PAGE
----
Figure 1. Intracellular mechanisms activated by leucine. The mammalian target of rapamycin complex 1 (mTORC1) comprises mTOR, Raptor, mLST8, PRAS40, and DEPTOR. mTORC1 is activated by amino acids (especially leucine) as well as by hormones such as leptin, insulin, and IGF-1. mTORC1 can be activated by different pathways. Hormonal activation primarily occurs through the TSC complex. However, amino acid-dependent mTORC1 activation occurs through the Rag complex. The leucyl-tRNA synthetase is responsible for sensing leucine cellular levels and activating the Rag complex. The cellular uptake of L-glutamine and its subsequent rapid efflux in the presence of leucine represent the rate-limiting step of mTOR activation. The protein p70-S6 kinase 1 (S6K1) and eukaryotic initiation factor 4E (eIF4E) binding protein 1 (4E-BP1) are key downstream targets of mTORC1. S6K1 also phosphorylates components of the insulin signaling pathway, which may lead to insulin resistance in situations of nutrient abundance such as in obesity. The anorexigenic effects of leptin require both the phosphatidylinositol-4,5-bisphosphate 3-kinase (PI3K) and mTOR/S6K1 signaling pathways. Because mTOR is a downstream target of PI3K signaling, the acute anorexigenic effects of leptin may depend on the PI3K/mTOR/S6K1 pathway.
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The proteins p70-S6 kinase 1 (S6K1) and eukaryotic initiation factor 4E (eIF4E) binding protein 1 (4E-BP1) are key downstream targets of mTORC1 and are therefore influenced by leucine availability (Figure 1). These proteins, when phosphorylated by mTORC1, lead to mRNA translation initiation and protein synthesis. Although the S6 ribosomal protein is the classical target of S6K1 serine/threonine phosphorylation, S6K1 can also phosphorylate insulin signaling pathway components [14] (Figure 1). This effect is relevant to inducing insulin resistance in situations of nutrient abundance such as in obesity [14,15]. Hypothalamic S6K1 also regulates the energy balance [16]. These topics will be discussed later in this review. Leucine may also signal through other pathways in addition to the mTOR pathway. For example, several studies have indicated that leucine can modify AMP-activated protein kinase (AMPK) activation [17,18,19,20,21,22,23]. Leucine-induced modification of AMPK signaling possibly causes changes in cellular metabolism and may mediate some of the effects of leucine. Furthermore, the general control non-depressible kinase 2 (GCN2) pathway is also affected by leucine availability [24]. More specifically, leucine deprivation increases GCN2 signaling, which in turn phosphorylates eukaryotic initiation factor 2α (eIF2α). This effect leads to repression of protein translation [25]. The activation of this pathway by changes in leucine levels may alter insulin sensitivity [24]. Hypothalamic eIF2α signaling also regulates food intake [26].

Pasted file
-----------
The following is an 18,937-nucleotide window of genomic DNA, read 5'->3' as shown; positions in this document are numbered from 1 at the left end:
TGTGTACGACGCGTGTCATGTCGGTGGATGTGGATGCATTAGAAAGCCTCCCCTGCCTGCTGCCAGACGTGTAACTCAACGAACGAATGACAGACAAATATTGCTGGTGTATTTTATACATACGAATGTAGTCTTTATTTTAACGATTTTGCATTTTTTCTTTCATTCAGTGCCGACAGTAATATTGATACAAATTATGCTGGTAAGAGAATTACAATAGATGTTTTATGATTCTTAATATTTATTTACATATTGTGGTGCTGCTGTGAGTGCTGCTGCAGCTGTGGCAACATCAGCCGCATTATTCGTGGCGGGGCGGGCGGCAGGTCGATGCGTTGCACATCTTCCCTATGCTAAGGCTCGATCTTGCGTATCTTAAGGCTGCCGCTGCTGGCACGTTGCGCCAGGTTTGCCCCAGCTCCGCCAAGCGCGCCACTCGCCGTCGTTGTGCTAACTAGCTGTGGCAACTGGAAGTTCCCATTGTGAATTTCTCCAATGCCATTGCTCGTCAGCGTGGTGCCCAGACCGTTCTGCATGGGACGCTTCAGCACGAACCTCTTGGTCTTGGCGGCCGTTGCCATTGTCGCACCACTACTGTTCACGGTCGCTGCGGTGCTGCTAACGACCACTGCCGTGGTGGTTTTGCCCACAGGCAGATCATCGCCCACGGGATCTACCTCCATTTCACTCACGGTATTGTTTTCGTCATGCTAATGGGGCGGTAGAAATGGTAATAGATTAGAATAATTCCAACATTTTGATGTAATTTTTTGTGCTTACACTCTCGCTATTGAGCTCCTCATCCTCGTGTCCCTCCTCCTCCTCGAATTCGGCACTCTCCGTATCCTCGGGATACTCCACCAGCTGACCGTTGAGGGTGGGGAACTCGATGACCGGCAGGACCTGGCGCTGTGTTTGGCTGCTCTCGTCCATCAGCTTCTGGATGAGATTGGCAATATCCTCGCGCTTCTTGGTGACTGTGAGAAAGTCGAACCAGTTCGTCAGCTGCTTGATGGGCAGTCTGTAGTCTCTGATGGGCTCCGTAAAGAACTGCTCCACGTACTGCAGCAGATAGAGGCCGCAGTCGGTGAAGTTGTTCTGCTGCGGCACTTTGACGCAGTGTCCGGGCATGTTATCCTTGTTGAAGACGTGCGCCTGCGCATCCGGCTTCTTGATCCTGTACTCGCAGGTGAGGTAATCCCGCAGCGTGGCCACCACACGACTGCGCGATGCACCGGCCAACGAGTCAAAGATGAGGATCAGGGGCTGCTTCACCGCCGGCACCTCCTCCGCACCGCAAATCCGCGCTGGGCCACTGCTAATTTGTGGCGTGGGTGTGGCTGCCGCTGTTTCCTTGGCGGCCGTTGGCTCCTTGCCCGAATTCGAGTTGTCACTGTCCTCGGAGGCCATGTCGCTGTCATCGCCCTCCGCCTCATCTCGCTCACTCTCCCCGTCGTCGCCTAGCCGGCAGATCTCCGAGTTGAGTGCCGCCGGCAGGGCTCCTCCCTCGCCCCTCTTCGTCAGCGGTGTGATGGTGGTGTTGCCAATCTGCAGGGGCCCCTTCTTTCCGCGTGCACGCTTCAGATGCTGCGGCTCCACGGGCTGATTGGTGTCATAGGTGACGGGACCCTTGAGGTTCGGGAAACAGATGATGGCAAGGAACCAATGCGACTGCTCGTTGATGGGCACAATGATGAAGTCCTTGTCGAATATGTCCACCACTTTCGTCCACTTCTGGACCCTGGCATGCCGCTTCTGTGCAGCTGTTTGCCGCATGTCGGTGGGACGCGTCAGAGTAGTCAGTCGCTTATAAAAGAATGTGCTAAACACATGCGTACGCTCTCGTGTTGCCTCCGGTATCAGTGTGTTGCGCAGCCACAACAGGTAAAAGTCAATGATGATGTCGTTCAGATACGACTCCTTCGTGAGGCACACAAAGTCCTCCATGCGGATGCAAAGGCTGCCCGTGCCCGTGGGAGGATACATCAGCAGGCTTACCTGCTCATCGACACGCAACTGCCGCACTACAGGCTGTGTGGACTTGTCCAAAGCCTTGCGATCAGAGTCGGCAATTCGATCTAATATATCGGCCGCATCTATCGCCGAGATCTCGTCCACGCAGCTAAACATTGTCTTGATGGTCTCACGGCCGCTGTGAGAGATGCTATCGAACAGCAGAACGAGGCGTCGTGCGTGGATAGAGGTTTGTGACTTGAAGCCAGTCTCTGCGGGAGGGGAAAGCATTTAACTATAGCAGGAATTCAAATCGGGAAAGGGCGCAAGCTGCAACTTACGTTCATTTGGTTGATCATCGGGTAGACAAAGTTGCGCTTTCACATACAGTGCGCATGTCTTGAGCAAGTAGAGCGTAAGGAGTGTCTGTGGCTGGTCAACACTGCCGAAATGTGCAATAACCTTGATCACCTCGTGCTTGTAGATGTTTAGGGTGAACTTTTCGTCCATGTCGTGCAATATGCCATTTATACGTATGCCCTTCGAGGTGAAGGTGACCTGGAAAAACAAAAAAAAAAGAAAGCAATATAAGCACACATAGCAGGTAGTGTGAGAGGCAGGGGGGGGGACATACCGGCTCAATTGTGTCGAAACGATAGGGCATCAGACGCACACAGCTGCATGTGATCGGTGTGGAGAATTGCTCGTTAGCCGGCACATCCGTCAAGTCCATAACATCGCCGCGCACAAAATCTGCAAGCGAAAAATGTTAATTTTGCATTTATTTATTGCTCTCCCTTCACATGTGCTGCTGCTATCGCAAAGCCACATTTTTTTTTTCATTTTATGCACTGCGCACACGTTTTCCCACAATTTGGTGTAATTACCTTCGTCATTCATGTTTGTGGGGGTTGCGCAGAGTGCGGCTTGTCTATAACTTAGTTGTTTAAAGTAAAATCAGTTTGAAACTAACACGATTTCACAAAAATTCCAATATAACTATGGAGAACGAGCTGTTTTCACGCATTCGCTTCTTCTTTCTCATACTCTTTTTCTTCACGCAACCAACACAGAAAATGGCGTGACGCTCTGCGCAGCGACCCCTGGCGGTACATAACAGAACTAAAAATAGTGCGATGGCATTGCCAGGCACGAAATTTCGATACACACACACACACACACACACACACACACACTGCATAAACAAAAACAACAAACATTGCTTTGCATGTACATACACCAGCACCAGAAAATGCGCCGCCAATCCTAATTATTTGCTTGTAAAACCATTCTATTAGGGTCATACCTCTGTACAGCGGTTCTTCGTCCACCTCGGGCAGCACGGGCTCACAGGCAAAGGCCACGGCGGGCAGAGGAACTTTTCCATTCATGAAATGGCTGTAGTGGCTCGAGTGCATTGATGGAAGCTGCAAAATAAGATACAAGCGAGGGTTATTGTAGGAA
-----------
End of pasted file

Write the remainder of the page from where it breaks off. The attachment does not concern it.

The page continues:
3. Leucine-Responsive Tissues